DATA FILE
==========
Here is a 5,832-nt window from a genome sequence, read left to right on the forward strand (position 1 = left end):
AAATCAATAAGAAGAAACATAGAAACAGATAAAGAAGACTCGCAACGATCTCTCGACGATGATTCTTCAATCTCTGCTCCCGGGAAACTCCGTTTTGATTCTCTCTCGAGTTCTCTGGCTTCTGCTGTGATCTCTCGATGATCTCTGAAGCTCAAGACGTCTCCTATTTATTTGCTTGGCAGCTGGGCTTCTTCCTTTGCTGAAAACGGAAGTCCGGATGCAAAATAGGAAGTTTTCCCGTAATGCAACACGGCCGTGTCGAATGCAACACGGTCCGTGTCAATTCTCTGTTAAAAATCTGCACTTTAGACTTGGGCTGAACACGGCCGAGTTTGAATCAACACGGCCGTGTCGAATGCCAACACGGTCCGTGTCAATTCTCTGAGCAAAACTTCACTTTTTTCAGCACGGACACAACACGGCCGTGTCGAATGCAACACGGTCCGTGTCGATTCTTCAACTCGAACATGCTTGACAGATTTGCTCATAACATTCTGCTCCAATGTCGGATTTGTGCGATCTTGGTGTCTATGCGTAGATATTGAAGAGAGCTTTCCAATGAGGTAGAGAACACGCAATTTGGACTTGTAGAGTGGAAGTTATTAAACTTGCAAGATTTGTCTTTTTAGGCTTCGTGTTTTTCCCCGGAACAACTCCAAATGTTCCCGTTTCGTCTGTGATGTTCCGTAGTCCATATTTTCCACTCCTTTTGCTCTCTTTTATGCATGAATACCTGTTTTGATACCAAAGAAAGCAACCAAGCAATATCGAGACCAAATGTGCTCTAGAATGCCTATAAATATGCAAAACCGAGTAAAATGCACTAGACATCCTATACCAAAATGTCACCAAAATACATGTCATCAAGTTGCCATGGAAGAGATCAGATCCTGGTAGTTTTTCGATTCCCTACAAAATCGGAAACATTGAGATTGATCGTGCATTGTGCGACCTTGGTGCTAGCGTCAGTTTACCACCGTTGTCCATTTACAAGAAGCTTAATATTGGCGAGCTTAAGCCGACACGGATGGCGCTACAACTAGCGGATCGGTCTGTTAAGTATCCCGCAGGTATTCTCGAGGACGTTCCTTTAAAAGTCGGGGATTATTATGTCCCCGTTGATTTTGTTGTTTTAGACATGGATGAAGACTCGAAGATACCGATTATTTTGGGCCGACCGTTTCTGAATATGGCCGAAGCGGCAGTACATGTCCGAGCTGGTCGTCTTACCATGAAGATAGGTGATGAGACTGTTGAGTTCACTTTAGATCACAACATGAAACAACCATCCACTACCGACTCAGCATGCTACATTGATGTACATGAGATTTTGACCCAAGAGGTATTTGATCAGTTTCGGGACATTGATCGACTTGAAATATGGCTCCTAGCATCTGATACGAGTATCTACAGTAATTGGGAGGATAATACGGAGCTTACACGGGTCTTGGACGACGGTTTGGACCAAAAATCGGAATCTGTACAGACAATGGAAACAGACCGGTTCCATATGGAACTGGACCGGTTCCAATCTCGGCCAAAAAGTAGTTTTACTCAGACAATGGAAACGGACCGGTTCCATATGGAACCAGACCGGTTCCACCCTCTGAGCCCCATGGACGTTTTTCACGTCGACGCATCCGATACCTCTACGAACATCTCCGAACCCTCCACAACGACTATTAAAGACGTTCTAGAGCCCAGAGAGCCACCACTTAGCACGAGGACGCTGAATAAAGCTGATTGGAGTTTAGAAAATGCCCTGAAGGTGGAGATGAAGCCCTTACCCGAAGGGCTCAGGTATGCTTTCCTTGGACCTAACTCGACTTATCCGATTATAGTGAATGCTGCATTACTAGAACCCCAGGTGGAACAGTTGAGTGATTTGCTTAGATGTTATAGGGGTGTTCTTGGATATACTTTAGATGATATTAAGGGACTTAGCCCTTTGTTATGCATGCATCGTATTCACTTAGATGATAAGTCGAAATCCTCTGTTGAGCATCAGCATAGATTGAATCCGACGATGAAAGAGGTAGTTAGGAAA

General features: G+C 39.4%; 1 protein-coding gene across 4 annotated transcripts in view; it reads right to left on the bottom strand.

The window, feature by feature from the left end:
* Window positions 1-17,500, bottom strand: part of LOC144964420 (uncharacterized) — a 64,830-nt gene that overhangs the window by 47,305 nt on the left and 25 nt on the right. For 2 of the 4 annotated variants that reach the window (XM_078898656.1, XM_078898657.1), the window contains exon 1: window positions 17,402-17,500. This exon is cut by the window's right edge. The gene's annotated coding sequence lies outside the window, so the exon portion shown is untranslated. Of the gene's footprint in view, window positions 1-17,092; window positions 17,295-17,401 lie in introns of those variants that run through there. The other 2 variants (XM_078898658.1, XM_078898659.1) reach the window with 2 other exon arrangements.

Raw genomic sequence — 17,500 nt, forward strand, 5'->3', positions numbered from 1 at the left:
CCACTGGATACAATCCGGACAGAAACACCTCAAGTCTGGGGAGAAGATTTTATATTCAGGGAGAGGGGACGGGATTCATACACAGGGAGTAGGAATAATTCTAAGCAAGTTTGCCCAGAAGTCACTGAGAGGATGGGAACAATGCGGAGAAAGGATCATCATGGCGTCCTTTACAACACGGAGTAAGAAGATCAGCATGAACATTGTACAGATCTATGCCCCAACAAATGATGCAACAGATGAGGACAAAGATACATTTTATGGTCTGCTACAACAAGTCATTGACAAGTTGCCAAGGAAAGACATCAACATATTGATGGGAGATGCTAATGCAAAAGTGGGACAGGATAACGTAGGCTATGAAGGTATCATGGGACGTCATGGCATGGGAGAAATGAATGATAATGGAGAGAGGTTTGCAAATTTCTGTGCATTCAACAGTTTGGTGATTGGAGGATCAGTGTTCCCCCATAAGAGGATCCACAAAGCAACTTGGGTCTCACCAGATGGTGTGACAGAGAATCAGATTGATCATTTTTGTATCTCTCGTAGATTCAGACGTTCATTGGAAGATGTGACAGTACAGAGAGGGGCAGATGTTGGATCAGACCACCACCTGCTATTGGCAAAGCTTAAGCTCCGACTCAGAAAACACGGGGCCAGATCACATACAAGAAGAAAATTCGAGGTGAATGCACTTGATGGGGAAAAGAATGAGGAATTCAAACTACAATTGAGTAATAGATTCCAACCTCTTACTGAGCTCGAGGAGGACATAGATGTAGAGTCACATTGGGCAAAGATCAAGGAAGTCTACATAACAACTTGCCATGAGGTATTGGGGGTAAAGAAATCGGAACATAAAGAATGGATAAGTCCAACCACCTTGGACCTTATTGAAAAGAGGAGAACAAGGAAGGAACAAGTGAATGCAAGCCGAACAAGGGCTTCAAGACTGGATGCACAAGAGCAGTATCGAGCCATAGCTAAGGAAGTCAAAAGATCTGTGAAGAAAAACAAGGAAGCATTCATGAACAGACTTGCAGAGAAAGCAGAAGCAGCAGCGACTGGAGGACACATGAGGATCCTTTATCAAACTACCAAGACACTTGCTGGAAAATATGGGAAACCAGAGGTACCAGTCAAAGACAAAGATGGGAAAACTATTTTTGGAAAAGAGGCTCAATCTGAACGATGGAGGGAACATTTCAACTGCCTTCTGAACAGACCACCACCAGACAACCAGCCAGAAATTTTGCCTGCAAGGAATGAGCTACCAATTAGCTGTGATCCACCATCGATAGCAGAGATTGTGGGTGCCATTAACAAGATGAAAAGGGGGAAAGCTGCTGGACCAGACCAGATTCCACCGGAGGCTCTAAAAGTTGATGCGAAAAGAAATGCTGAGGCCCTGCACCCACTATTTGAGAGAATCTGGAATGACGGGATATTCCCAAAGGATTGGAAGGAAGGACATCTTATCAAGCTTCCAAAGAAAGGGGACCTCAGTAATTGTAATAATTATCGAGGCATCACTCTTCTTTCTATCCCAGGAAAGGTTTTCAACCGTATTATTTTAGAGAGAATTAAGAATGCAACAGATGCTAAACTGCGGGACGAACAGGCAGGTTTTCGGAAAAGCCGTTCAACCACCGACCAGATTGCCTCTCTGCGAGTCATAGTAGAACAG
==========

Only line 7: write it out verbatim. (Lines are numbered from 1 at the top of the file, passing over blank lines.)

CCACTGGATACAATCCGGACAGAAACACCTCAAGTCTGGGGAGAAGATTTTATATTCAGGGAGAGGGGACGGGATTCATACACAGGGAGTAGGAATAATTCTAAGCAAGTTTGCCCAGAAGTCACTGAGAGGATGGGAACAATGCGGAGAAAGGATCATCATGGCGTCCTTTACAACACGGAGTAAGAAGATCAGCATGAACATTGTACAGATCTATGCCCCAACAAATGATGCAACAGATGAGGACAAAGATACATTTTATGGTCTGCTACAACAAGTCATTGACAAGTTGCCAAGGAAAGACATCAACATATTGATGGGAGATGCTAATGCAAAAGTGGGACAGGATAACGTAGGCTATGAAGGTATCATGGGACGTCATGGCATGGGAGAAATGAATGATAATGGAGAGAGGTTTGCAAATTTCTGTGCATTCAACAGTTTGGTGATTGGAGGATCAGTGTTCCCCCATAAGAGGATCCACAAAGCAACTTGGGTCTCACCAGATGGTGTGACAGAGAATCAGATTGATCATTTTTGTATCTCTCGTAGATTCAGACGTTCATTGGAAGATGTGACAGTACAGAGAGGGGCAGATGTTGGATCAGACCACCACCTGCTATTGGCAAAGCTTAAGCTCCGACTCAGAAAACACGGGGCCAGATCACATACAAGAAGAAAATTCGAGGTGAATGCACTTGATGGGGAAAAGAATGAGGAATTCAAACTACAATTGAGTAATAGATTCCAACCTCTTACTGAGCTCGAGGAGGACATAGATGTAGAGTCACATTGGGCAAAGATCAAGGAAGTCTACATAACAACTTGCCATGAGGTATTGGGGGTAAAGAAATCGGAACATAAAGAATGGATAAGTCCAACCACCTTGGACCTTATTGAAAAGAGGAGAACAAGGAAGGAACAAGTGAATGCAAGCCGAACAAGGGCTTCAAGACTGGATGCACAAGAGCAGTATCGAGCCATAGCTAAGGAAGTCAAAAGATCTGTGAAGAAAAACAAGGAAGCATTCATGAACAGACTTGCAGAGAAAGCAGAAGCAGCAGCGACTGGAGGACACATGAGGATCCTTTATCAAACTACCAAGACACTTGCTGGAAAATATGGGAAACCAGAGGTACCAGTCAAAGACAAAGATGGGAAAACTATTTTTGGAAAAGAGGCTCAATCTGAACGATGGAGGGAACATTTCAACTGCCTTCTGAACAGACCACCACCAGACAACCAGCCAGAAATTTTGCCTGCAAGGAATGAGCTACCAATTAGCTGTGATCCACCATCGATAGCAGAGATTGTGGGTGCCATTAACAAGATGAAAAGGGGGAAAGCTGCTGGACCAGACCAGATTCCACCGGAGGCTCTAAAAGTTGATGCGAAAAGAAATGCTGAGGCCCTGCACCCACTATTTGAGAGAATCTGGAATGACGGGATATTCCCAAAGGATTGGAAGGAAGGACATCTTATCAAGCTTCCAAAGAAAGGGGACCTCAGTAATTGTAATAATTATCGAGGCATCACTCTTCTTTCTATCCCAGGAAAGGTTTTCAACCGTATTATTTTAGAGAGAATTAAGAATGCAACAGATGCTAAACTGCGGGACGAACAGGCAGGTTTTCGGAAAAGCCGTTCAACCACCGACCAGATTGCCTCTCTGCGAGTCATAGTAGAACAG